Review – The Sea Sisters by Lucy Clarke

By | May 27, 2013

Richard and Judy Book Club choices rarely disappoint – I don’t always enjoy them all, but they usually draw my attention to some writers and books I might not otherwise have discovered.  When the 2013 Summer Reads were announced, I found I’d already read three of them.  One I really loved, in my top ten of 2012, and I’m delighted its selection will inevitably bring it to wider attention – The Light Between Oceans by M L Stedman.  The Age of Miracles by Karen Thompson Walker was highly original but I found it a little bit of a let-down in the telling: Tigers in Red Weather by Liza Klaussmann wasn’t entirely my cup of tea, but I could appreciate the writing, and the sizzling and claustrophobic setting.

Looking at the rest of the list, the synopsis of The Sea Sisters by Lucy Clarke attracted me straight away.  Katie is the sister with a conventional life, secure job and fiancé, the one who always does the right thing.  Mia floats through life – no responsibility, no direction.  Mia sets off to travel the world with her friend Finn, contacting Katie very rarely, until a phone call where both say things they shouldn’t have – then Katie hears that Mia has died in Bali, apparently by committing suicide.  Guided by Mia’s travel journal, Katie decides to follow in Mia’s footsteps to try and make some sense of her untimely death, and to assuage her guilt about their last conversation.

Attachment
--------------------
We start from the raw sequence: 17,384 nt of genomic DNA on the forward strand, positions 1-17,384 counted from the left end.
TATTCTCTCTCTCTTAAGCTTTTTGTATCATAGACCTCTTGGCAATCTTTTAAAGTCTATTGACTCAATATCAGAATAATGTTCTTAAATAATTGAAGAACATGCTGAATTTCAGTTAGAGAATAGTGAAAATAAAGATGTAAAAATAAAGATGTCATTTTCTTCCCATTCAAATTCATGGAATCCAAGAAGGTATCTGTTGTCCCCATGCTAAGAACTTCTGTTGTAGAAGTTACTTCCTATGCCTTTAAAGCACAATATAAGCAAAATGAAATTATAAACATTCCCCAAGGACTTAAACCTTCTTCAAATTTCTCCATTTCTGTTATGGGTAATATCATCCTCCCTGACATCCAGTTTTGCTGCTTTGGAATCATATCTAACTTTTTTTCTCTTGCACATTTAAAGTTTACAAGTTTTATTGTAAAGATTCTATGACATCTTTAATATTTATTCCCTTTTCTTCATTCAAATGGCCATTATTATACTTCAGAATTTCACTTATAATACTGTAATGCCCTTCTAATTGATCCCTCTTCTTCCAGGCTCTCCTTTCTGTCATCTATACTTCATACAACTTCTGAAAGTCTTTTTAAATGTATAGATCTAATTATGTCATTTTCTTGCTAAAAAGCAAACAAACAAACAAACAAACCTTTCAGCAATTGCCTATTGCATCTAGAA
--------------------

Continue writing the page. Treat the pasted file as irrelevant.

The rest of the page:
This is a really well constructed book and an absorbing and well-told story. We hear the stories of Mia and Katie’s journeys in alternate chapters – not just their physical journey, but their growing understanding of each other, and some of the history of their relationship and the reasons for their being as they are.  The journey’s an emotional one, and I was totally absorbed by it – a wonderful examination of the bonds, fractures and emotions between sisters. As the story emerges, different family dynamics emerge around a story of brothers. The journal Katie follows is almost a character in its own right – a wonderful device for shaping the story. The settings are vividly described – you feel them as well as see them – from Cornwall to California, Maui, Australia and Bali.

An easy read in some ways, a difficult one in others, this is a book that grabs you by the heart – very emotional, it moves you to tears at times, and twists and turns in a way that keeps you thoroughly hooked. An incredibly accomplished first novel, and I’m looking forward already to Lucy Clarke’s next one.